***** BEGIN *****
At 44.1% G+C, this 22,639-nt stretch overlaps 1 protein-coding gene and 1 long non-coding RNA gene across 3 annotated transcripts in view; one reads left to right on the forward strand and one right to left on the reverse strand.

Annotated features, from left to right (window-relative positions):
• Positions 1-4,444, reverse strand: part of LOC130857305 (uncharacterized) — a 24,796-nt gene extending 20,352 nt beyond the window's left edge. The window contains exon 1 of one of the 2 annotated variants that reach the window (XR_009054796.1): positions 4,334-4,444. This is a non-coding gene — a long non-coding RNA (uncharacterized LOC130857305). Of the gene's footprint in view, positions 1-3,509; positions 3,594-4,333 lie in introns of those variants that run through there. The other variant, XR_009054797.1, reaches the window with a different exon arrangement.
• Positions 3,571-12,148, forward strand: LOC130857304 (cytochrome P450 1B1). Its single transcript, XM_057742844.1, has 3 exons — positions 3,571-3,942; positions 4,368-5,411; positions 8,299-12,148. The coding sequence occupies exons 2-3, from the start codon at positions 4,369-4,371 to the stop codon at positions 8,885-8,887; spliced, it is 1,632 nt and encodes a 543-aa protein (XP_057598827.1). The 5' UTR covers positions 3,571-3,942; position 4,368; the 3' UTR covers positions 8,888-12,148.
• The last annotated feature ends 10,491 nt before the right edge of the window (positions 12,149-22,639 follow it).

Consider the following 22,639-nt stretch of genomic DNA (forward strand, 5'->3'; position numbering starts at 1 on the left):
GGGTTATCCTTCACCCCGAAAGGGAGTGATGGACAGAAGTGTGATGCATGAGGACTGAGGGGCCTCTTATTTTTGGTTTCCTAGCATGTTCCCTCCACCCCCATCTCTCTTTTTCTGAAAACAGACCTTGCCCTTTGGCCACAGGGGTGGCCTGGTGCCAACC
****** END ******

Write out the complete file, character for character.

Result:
At 44.1% G+C, this 22,639-nt stretch overlaps 1 protein-coding gene and 1 long non-coding RNA gene across 3 annotated transcripts in view; one reads left to right on the forward strand and one right to left on the reverse strand.

Annotated features, from left to right (window-relative positions):
• Positions 1-4,444, reverse strand: part of LOC130857305 (uncharacterized) — a 24,796-nt gene extending 20,352 nt beyond the window's left edge. The window contains exon 1 of one of the 2 annotated variants that reach the window (XR_009054796.1): positions 4,334-4,444. This is a non-coding gene — a long non-coding RNA (uncharacterized LOC130857305). Of the gene's footprint in view, positions 1-3,509; positions 3,594-4,333 lie in introns of those variants that run through there. The other variant, XR_009054797.1, reaches the window with a different exon arrangement.
• Positions 3,571-12,148, forward strand: LOC130857304 (cytochrome P450 1B1). Its single transcript, XM_057742844.1, has 3 exons — positions 3,571-3,942; positions 4,368-5,411; positions 8,299-12,148. The coding sequence occupies exons 2-3, from the start codon at positions 4,369-4,371 to the stop codon at positions 8,885-8,887; spliced, it is 1,632 nt and encodes a 543-aa protein (XP_057598827.1). The 5' UTR covers positions 3,571-3,942; position 4,368; the 3' UTR covers positions 8,888-12,148.
• The last annotated feature ends 10,491 nt before the right edge of the window (positions 12,149-22,639 follow it).

Consider the following 22,639-nt stretch of genomic DNA (forward strand, 5'->3'; position numbering starts at 1 on the left):
GGGTTATCCTTCACCCCGAAAGGGAGTGATGGACAGAAGTGTGATGCATGAGGACTGAGGGGCCTCTTATTTTTGGTTTCCTAGCATGTTCCCTCCACCCCCATCTCTCTTTTTCTGAAAACAGACCTTGCCCTTTGGCCACAGGGGTGGCCTGGTGCCAACC